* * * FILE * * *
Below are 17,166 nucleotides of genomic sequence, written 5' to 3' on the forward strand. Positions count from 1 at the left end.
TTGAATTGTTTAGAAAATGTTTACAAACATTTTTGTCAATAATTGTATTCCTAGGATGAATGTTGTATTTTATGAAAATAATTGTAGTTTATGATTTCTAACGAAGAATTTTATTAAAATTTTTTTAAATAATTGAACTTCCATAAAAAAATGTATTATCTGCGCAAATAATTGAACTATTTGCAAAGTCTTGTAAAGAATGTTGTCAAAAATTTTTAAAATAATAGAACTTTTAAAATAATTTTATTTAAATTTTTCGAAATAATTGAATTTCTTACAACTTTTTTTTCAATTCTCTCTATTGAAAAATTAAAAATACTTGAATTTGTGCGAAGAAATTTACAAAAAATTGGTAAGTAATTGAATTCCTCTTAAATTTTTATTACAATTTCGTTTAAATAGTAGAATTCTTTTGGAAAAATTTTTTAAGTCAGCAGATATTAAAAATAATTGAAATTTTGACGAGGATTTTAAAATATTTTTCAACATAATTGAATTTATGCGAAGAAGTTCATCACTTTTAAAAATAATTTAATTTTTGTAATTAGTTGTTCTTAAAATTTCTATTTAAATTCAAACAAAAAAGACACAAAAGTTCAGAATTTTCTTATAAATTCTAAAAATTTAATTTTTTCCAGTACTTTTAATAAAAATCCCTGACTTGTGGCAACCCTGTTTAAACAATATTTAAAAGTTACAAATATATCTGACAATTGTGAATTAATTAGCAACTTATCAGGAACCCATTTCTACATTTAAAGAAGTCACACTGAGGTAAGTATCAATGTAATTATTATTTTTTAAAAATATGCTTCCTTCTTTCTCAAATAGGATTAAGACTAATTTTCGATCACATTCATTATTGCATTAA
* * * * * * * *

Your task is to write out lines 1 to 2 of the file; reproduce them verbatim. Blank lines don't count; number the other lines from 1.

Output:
Below are 17,166 nucleotides of genomic sequence, written 5' to 3' on the forward strand. Positions count from 1 at the left end.
TTGAATTGTTTAGAAAATGTTTACAAACATTTTTGTCAATAATTGTATTCCTAGGATGAATGTTGTATTTTATGAAAATAATTGTAGTTTATGATTTCTAACGAAGAATTTTATTAAAATTTTTTTAAATAATTGAACTTCCATAAAAAAATGTATTATCTGCGCAAATAATTGAACTATTTGCAAAGTCTTGTAAAGAATGTTGTCAAAAATTTTTAAAATAATAGAACTTTTAAAATAATTTTATTTAAATTTTTCGAAATAATTGAATTTCTTACAACTTTTTTTTCAATTCTCTCTATTGAAAAATTAAAAATACTTGAATTTGTGCGAAGAAATTTACAAAAAATTGGTAAGTAATTGAATTCCTCTTAAATTTTTATTACAATTTCGTTTAAATAGTAGAATTCTTTTGGAAAAATTTTTTAAGTCAGCAGATATTAAAAATAATTGAAATTTTGACGAGGATTTTAAAATATTTTTCAACATAATTGAATTTATGCGAAGAAGTTCATCACTTTTAAAAATAATTTAATTTTTGTAATTAGTTGTTCTTAAAATTTCTATTTAAATTCAAACAAAAAAGACACAAAAGTTCAGAATTTTCTTATAAATTCTAAAAATTTAATTTTTTCCAGTACTTTTAATAAAAATCCCTGACTTGTGGCAACCCTGTTTAAACAATATTTAAAAGTTACAAATATATCTGACAATTGTGAATTAATTAGCAACTTATCAGGAACCCATTTCTACATTTAAAGAAGTCACACTGAGGTAAGTATCAATGTAATTATTATTTTTTAAAAATATGCTTCCTTCTTTCTCAAATAGGATTAAGACTAATTTTCGATCACATTCATTATTGCATTAA